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Is There a Clear Answer

Discussion in 'Network+' started by Thomas7918, Jul 22, 2013.

  1. Thomas7918

    Thomas7918 Bit Poster

    Hey guys I have just begone to study and could really use some clarification regarding (error correction and flow control in the Transport layer and error notification and flow control in the Data Link Layer ).

    To me there seems to be an overlap, perhaps it is my authors wording, perhaps it is just me....

    I have the understanding that Layer 2 is performing error notification to the sending host.

    Regarding error correction in the Transport Layer, unsure here unless it is performing a check within the OSI layer itself.

    Flow control in two layers.
    Last edited: Jul 22, 2013
  2. Thomas7918

    Thomas7918 Bit Poster

    No There is not a clear answer, for example if you take three different certification books, authored by three different authors, you will have three different perspectives.
  3. Thomas7918

    Thomas7918 Bit Poster

    Conclusion Transport Layer 4 (sending host) & Transport Layer 4 (receiving host) are performing there own error checking, because it is a direct communication from L4 to L4.

    DLC is performing error notification and not error correction.
  4. The Zig

    The Zig Kilobyte Poster

    Hi, sorry I missed this. Been MIA a while. My understanding is this:

    At layer 2, the only error checking is the Frame Check Sequence (FCS) or CheckSum (CS). This is calculated by whatever device builds the frame - typically the sender - and it is placed inside the frame near the end.
    The end device (the recipient) will read the bits coming in and then perform its own check calculation to generate its own Check Sum. If the end device's check sum matches the one in the frame, that means the data got through intact. Great - so pass it up to layer 3!
    However if the check sums don't match, the data is corrupt. So the frame is dropped.

    "But wait a minute," You may say. "Dropped!? That's it?" Perhaps you're wondering why... Why doesn't it tell someone, or ask for a resend? The simple reason is that it can't. At layer 2 there are no IP addresses - no global address system - just layer 2 local addresses. LAN addresses. Layer 2 can't see beyond this. Now, the original sender might not be on the local link. It could be anywhere in the world. At layer 2 there will simply be no way to get a frame back to them. You might imagine a switch could scan the packet, try to figure out a return address or something, but really it can't - the data's corrupt, so anything in it could be wrong. Just no. At layer 2 if the data is corrupt the only real option is to drop the packet. Forget it and move on, hoping that if it was important - some higher layer will be watching out for it.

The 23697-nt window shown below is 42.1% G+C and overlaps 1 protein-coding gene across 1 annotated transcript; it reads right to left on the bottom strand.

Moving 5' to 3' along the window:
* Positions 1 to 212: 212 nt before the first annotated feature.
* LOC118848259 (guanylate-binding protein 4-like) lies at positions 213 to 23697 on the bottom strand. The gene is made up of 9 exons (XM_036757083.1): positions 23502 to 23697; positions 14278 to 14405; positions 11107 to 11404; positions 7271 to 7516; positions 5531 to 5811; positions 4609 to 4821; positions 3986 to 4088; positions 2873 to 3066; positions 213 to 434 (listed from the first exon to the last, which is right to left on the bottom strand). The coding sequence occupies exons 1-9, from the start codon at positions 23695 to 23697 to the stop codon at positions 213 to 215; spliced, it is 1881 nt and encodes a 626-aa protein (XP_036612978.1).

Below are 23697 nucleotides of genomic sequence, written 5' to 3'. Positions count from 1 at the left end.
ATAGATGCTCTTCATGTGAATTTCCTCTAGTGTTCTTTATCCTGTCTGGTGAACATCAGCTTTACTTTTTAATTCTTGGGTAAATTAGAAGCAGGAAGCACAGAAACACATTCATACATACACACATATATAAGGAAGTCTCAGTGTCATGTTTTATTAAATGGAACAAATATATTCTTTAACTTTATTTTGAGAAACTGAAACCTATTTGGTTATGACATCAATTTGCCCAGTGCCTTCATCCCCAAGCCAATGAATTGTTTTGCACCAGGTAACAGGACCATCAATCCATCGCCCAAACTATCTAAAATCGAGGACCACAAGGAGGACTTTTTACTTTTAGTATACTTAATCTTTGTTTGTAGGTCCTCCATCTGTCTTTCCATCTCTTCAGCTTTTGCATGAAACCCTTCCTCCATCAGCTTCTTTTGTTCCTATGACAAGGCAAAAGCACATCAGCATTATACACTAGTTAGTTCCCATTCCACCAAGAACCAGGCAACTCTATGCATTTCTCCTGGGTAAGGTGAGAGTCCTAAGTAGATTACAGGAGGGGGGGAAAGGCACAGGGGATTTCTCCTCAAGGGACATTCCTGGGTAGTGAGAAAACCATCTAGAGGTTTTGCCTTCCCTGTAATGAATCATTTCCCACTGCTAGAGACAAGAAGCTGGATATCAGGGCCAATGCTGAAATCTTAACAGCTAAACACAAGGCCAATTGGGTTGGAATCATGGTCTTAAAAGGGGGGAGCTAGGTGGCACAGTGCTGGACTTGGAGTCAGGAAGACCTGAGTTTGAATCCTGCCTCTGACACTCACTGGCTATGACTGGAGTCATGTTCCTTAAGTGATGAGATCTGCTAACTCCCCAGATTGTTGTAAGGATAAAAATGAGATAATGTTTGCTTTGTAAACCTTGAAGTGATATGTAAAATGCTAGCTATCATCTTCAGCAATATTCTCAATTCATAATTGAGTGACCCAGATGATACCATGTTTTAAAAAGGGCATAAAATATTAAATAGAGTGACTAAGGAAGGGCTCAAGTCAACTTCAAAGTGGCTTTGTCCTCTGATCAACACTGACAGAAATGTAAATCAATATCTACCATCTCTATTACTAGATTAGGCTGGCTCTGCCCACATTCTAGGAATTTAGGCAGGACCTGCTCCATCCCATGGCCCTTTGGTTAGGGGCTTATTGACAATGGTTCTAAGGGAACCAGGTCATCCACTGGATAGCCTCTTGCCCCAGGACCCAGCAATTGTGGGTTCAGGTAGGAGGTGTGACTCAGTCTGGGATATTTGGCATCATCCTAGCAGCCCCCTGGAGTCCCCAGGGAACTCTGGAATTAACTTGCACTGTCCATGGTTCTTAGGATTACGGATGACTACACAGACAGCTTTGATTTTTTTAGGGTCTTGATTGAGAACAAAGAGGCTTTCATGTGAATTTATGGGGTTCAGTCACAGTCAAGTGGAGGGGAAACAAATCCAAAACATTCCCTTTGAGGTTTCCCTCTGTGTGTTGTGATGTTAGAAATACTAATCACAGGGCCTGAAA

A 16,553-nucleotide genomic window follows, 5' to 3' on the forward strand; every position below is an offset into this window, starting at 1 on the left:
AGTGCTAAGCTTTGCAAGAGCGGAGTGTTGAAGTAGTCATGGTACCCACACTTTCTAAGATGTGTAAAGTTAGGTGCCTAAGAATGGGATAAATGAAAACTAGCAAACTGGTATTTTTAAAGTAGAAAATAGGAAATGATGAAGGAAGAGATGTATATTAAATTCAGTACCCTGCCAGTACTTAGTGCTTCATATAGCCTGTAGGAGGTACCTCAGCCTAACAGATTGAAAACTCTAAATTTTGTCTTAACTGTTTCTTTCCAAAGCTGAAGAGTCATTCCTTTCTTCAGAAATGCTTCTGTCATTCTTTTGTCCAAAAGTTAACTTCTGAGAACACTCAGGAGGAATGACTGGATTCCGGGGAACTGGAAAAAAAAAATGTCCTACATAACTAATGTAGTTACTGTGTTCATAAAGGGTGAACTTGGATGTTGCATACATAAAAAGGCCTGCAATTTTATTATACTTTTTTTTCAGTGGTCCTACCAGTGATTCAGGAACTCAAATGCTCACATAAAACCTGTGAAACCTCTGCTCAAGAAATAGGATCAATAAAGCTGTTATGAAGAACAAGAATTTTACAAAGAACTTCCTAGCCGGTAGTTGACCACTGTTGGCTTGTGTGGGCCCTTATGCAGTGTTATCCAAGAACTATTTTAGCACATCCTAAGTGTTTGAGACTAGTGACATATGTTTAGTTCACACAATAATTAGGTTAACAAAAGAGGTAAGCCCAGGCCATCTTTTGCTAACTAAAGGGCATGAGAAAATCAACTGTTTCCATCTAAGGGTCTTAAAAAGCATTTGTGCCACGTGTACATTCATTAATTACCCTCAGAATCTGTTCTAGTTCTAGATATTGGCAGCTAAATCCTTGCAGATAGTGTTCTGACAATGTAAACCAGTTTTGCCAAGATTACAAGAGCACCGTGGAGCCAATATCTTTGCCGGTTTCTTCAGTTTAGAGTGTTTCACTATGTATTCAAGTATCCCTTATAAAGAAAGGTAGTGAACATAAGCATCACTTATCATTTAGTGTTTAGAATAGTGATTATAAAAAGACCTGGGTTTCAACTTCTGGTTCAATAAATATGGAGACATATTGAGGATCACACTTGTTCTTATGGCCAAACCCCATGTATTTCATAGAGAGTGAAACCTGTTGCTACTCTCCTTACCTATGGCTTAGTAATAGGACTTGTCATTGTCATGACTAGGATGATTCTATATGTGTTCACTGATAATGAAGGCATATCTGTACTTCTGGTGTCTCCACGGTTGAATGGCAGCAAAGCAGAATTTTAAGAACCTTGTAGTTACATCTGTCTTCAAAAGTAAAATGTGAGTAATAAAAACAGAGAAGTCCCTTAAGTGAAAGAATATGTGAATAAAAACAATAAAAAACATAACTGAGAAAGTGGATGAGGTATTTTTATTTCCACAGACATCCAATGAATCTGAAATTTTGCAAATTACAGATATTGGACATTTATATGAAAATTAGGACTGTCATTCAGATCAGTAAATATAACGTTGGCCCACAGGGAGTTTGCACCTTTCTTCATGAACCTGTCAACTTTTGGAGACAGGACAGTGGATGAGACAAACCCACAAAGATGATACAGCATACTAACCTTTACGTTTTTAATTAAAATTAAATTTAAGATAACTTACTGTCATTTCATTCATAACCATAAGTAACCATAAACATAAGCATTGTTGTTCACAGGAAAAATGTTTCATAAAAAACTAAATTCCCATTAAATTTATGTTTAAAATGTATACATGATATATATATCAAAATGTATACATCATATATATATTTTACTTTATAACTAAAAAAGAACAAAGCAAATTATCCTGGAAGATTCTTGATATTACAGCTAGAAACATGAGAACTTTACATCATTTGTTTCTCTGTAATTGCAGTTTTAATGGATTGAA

However, layer 4 - the transport layer - has a higher level view. Layer 4 sees past the LAN and uses the (global) IP address system. The Layer 4 protocol TCP also brings the idea of sequencing into the mix. It can use these to create "sessions" or "connections" (which are basically just conversations between itself and another computer that it can track). This way, it can track sessions in progress. It can watch out for packets arriving out of sequence, or packets that don't arrive at all.
    So when TCP on my computer has set up a conversation (session) with some distant computer at IP address, and I get packet 51, 52, 54 and 55 in the conversation, TCP will spot that packet 53 is missing. It knows the sender is at - it knows that packet 53, specifically, was missing - so it can send a request back to the original source to get that packet sent again.

    Hope that clarifies things a little.
    Certifications: A+; Network+; Security+, CTT+; MCDST; 4 x MTA (Networking, OS, Security & Server); MCITP - Enterprise Desktop Support; MCITP - Enterprise Desktop Administrator; MCITP - Server Administrator; MCSA - Server 2008; MCT; IOSH; CCENT
    WIP: CCNA; Server 2012; LPIC; JNCIA?
  5. Thomas7918

    Thomas7918 Bit Poster

    Hey Zig - Thanks for the reply.

    I totally got caught up or tunnel vission on the layer. It went right by me "du" DLC Layer 2 has no way to request; the only available action is to drop the corrupt frame.

    Am I understanding this correctly that layer 2 "error notification" come is the form of a dropped frame and there is no actual "notification message sent up the stack".

    Back to flow control - hum it seems to me if layer 4 is performing flow control it is doing this with respect to higher layers and there data stream and layer 2 is actually performing flow control with respect to the amount and frequency of frames being placed on the physical layer 1.

    I think the authoring of certification material is highly competitive industry and the various authors try to distinguish their perspective from the other author's material, but at the end of the day an apple is still an apple no matter how it is described. I find my self referencing other material on the same topic for clarification. Zig you might want to keep an eye out on your perspective, it might just show up verbatim in the N-06 series of books.

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